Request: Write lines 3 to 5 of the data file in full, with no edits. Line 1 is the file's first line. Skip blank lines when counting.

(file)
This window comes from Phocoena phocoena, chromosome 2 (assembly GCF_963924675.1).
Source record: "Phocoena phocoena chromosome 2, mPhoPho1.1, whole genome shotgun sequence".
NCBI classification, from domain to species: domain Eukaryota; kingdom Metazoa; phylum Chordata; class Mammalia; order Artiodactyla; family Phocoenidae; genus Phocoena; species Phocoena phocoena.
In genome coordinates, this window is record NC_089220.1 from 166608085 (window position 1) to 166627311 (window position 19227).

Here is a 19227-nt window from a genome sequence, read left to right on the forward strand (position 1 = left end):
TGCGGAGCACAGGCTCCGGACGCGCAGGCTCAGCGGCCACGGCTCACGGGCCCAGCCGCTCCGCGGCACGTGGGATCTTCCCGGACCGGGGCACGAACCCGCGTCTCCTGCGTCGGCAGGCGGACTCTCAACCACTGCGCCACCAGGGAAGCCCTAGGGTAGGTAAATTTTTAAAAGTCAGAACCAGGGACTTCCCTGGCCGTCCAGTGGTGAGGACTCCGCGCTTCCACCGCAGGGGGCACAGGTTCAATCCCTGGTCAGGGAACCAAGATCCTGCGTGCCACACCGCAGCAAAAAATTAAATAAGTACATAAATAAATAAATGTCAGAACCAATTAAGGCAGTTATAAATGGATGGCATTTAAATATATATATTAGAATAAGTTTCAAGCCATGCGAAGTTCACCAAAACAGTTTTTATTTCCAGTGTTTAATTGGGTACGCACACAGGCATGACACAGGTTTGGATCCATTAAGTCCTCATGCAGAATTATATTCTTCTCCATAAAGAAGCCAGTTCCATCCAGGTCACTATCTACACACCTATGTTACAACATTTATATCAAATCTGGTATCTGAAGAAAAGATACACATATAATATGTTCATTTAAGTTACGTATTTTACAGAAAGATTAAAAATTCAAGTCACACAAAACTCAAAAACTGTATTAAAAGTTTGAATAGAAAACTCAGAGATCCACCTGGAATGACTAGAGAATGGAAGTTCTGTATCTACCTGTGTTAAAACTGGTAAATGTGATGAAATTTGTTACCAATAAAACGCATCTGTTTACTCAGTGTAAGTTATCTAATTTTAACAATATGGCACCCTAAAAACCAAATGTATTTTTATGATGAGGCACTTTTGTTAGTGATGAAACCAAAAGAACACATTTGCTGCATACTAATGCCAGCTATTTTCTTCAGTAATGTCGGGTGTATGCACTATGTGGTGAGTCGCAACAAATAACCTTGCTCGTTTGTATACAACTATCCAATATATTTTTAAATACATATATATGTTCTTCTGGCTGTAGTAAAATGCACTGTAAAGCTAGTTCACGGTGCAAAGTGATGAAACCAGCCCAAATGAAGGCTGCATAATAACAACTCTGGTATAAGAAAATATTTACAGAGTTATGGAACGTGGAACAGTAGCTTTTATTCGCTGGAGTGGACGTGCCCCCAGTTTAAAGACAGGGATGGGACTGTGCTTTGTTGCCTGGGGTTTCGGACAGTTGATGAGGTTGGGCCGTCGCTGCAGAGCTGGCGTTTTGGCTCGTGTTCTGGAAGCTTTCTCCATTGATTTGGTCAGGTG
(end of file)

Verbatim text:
NCBI classification, from domain to species: domain Eukaryota; kingdom Metazoa; phylum Chordata; class Mammalia; order Artiodactyla; family Phocoenidae; genus Phocoena; species Phocoena phocoena.
In genome coordinates, this window is record NC_089220.1 from 166608085 (window position 1) to 166627311 (window position 19227).

Here is a 19227-nt window from a genome sequence, read left to right on the forward strand (position 1 = left end):